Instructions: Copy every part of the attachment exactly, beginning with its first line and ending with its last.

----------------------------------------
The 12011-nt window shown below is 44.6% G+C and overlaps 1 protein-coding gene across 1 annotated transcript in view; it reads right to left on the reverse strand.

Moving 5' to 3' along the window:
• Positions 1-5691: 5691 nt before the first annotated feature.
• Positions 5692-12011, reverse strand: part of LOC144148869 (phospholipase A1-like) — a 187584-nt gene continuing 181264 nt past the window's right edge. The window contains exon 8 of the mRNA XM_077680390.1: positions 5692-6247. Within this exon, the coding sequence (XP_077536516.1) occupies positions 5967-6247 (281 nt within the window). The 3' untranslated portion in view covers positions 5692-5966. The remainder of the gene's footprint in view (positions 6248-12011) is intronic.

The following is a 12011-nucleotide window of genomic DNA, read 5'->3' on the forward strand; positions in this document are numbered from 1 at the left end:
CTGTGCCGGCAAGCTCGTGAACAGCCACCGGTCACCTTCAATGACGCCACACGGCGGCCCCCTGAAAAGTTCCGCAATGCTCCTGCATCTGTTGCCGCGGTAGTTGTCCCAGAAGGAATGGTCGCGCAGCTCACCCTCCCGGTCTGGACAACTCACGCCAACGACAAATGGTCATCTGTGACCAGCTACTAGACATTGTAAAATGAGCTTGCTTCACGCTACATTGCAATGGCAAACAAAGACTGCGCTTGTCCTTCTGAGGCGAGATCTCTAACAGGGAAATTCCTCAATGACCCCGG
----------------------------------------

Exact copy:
The 12011-nt window shown below is 44.6% G+C and overlaps 1 protein-coding gene across 1 annotated transcript in view; it reads right to left on the reverse strand.

Moving 5' to 3' along the window:
• Positions 1-5691: 5691 nt before the first annotated feature.
• Positions 5692-12011, reverse strand: part of LOC144148869 (phospholipase A1-like) — a 187584-nt gene continuing 181264 nt past the window's right edge. The window contains exon 8 of the mRNA XM_077680390.1: positions 5692-6247. Within this exon, the coding sequence (XP_077536516.1) occupies positions 5967-6247 (281 nt within the window). The 3' untranslated portion in view covers positions 5692-5966. The remainder of the gene's footprint in view (positions 6248-12011) is intronic.

The following is a 12011-nucleotide window of genomic DNA, read 5'->3' on the forward strand; positions in this document are numbered from 1 at the left end:
CTGTGCCGGCAAGCTCGTGAACAGCCACCGGTCACCTTCAATGACGCCACACGGCGGCCCCCTGAAAAGTTCCGCAATGCTCCTGCATCTGTTGCCGCGGTAGTTGTCCCAGAAGGAATGGTCGCGCAGCTCACCCTCCCGGTCTGGACAACTCACGCCAACGACAAATGGTCATCTGTGACCAGCTACTAGACATTGTAAAATGAGCTTGCTTCACGCTACATTGCAATGGCAAACAAAGACTGCGCTTGTCCTTCTGAGGCGAGATCTCTAACAGGGAAATTCCTCAATGACCCCGG